The United States Court of Appeals for Veterans Claims (Court) has provided a three-pronged test for determining whether extraschedular consideration is warranted.  Thun v. Peake, 22 Vet. App. 111, 114 (2008), aff’d sub. nom. Thun v. Shinseki, 573 F.3d 1366 (Fed. Cir. 2009).  First, as a threshold factor, there must be a finding that the evidence of record presents such an exceptional disability picture that the available schedular evaluations for that service-connected disability are inadequate.  Id.  In this regard, the Board must compare the level of severity and symptomatology of the claimant’s service-connected disability with the established criteria found in the Rating Schedule for that disability.  If the rating criteria reasonably describe the claimant’s disability level and symptomatology, then the claimant’s disability picture is contemplated by the Rating Schedule, in which case the assigned schedular evaluation is adequate and no referral is required.  Id. Second, if the schedular criteria are found to be inadequate to evaluate the claimant’s disability, the Board must determine whether the exceptional disability exhibits other related factors such as marked interference with employment or frequent periods of hospitalization.  Id.  If so, then under the third step of the inquiry the case must be referred to the Under Secretary for Benefits or the Director of the Compensation and Pension Service for a determination of whether, to accord justice, the claimant’s disability picture requires the assignment of an extraschedular rating.  Id.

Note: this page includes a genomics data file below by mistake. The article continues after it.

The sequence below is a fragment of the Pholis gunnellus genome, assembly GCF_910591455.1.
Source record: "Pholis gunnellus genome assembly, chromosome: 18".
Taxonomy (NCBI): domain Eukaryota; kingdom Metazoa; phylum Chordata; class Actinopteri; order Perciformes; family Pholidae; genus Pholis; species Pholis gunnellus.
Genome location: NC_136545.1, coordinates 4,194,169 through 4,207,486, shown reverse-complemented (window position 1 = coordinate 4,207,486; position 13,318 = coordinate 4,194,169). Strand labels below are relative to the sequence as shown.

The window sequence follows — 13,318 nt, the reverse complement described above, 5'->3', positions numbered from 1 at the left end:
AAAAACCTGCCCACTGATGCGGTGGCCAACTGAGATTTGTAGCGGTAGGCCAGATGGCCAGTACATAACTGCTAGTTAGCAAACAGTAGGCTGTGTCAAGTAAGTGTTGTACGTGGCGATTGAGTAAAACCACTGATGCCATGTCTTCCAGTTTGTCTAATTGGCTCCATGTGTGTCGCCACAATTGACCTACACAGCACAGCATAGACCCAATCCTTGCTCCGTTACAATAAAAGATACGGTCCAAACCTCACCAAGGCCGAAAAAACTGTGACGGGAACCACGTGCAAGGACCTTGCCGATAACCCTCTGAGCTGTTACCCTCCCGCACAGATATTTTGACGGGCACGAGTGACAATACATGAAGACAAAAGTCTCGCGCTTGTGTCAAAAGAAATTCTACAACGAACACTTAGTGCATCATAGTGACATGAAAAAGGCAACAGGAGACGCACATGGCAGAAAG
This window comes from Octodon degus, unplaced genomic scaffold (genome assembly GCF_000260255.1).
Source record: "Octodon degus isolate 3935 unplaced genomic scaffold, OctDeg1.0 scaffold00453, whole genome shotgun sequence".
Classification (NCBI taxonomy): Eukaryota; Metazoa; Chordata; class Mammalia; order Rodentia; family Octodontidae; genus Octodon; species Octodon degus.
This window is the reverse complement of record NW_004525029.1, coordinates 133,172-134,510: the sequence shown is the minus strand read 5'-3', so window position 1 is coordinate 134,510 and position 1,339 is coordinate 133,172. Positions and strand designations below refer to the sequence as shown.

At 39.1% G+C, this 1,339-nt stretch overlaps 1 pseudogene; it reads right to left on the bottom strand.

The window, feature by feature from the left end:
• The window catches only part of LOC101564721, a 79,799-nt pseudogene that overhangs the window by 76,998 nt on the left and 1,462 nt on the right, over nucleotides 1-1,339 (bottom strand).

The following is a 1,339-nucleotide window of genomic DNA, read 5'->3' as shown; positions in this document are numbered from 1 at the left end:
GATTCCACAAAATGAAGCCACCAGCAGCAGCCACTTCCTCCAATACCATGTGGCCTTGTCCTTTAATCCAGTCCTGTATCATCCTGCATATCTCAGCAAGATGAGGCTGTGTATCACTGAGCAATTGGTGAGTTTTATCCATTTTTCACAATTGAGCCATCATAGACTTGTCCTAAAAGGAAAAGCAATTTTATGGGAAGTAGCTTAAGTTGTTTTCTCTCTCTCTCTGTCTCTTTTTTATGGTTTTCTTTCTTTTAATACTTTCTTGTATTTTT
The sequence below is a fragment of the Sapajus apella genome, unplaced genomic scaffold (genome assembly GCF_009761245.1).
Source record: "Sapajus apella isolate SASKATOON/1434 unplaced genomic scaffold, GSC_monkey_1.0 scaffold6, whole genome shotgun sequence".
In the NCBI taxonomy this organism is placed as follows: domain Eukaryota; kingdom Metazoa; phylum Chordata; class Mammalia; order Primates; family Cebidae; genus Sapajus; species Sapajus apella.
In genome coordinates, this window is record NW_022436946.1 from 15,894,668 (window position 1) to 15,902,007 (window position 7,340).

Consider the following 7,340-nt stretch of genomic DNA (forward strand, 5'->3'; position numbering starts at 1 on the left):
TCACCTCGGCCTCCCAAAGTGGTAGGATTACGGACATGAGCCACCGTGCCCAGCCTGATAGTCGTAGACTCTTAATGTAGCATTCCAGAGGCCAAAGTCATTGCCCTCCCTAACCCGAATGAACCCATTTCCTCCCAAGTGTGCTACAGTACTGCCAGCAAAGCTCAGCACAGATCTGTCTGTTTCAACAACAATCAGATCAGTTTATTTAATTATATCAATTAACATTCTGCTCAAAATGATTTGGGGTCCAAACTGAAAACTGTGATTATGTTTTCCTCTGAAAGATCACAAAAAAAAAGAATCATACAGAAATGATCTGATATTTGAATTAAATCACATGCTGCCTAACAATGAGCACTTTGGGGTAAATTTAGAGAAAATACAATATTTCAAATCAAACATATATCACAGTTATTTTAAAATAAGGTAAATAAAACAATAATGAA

Here, though, no such special referral or consideration is warranted since the regular schedular standards applied in this case adequately describe and provide for the Veteran’s IBS symptoms and consequent disability level.  The evidence reflects the Veteran has experienced constant abdominal pain with diarrhea throughout the period on appeal.  As a lay person, the Veteran is competent to report the frequency and severity of symptoms associated with IBS. See Layno v. Brown, 6 Vet. App. 465, 470 (1994) (a lay person is competent to report on that of which he or she has personal knowledge).  Considering the criteria in DC 7319, the Board finds that the currently assigned 30 percent rating addresses the Veteran's symptoms.